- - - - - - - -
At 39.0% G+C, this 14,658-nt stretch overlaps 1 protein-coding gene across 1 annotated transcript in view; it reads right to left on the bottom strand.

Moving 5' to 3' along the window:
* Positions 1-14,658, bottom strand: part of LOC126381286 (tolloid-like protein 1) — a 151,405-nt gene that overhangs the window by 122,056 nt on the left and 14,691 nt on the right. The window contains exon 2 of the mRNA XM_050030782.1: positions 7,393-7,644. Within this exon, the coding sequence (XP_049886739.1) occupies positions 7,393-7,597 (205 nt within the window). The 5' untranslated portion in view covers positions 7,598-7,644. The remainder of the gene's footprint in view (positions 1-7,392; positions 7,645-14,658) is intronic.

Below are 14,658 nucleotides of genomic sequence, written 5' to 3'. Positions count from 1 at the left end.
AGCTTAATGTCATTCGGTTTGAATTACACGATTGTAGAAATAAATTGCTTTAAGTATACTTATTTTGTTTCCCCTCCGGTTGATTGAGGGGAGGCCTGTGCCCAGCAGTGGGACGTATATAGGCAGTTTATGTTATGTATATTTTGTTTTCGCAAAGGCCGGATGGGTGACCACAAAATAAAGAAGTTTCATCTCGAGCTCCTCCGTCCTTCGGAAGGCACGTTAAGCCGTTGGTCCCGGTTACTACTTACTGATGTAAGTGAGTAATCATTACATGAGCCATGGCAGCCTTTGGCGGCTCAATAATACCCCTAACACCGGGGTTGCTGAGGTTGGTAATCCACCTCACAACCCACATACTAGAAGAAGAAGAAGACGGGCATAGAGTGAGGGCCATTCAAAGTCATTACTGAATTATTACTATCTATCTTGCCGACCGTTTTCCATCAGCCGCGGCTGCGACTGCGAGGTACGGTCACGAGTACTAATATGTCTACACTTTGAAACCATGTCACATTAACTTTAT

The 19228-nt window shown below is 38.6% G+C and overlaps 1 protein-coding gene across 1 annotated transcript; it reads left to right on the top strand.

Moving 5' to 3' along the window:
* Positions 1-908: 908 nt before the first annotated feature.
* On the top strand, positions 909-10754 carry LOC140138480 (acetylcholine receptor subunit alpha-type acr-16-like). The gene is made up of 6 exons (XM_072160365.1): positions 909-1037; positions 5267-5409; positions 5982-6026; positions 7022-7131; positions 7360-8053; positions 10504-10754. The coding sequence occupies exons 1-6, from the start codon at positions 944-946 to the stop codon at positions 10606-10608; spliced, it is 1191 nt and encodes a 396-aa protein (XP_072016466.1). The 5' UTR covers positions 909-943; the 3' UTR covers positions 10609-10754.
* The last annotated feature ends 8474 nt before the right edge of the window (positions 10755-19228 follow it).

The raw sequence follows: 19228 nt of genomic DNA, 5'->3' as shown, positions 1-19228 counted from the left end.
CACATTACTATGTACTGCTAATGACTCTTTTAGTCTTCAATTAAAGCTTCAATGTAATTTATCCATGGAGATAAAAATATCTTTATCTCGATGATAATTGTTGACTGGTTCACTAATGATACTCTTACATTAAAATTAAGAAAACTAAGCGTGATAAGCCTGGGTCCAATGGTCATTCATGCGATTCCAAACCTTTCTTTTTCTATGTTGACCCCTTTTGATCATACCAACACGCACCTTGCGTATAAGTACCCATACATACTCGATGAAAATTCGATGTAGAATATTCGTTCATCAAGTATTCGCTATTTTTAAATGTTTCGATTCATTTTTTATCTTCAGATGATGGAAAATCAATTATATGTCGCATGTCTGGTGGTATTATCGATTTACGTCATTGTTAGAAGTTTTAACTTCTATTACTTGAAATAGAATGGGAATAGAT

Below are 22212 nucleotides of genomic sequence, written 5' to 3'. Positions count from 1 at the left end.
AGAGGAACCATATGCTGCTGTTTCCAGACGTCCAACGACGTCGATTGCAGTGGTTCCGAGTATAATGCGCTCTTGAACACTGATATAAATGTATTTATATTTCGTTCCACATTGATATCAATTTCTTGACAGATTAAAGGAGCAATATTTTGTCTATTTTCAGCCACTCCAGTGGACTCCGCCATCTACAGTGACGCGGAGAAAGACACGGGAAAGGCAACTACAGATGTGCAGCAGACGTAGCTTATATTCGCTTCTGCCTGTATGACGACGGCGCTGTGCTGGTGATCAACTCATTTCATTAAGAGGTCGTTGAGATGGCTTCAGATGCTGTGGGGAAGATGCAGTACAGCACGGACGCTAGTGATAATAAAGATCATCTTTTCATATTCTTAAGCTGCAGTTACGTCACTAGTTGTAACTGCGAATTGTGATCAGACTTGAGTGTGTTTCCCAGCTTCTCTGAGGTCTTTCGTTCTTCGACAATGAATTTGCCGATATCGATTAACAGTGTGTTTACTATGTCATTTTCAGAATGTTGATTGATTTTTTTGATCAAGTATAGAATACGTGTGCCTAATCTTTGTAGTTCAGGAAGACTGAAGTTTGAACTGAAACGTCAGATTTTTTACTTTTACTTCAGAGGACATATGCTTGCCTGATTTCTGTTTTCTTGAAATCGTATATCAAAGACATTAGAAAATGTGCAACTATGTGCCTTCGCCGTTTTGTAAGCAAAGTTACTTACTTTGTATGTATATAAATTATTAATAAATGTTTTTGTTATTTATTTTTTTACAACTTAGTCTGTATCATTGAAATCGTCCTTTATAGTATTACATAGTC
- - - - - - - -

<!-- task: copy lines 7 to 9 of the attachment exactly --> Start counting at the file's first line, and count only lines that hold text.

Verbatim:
Moving 5' to 3' along the window:
* Positions 1-908: 908 nt before the first annotated feature.
* On the top strand, positions 909-10754 carry LOC140138480 (acetylcholine receptor subunit alpha-type acr-16-like). The gene is made up of 6 exons (XM_072160365.1): positions 909-1037; positions 5267-5409; positions 5982-6026; positions 7022-7131; positions 7360-8053; positions 10504-10754. The coding sequence occupies exons 1-6, from the start codon at positions 944-946 to the stop codon at positions 10606-10608; spliced, it is 1191 nt and encodes a 396-aa protein (XP_072016466.1). The 5' UTR covers positions 909-943; the 3' UTR covers positions 10609-10754.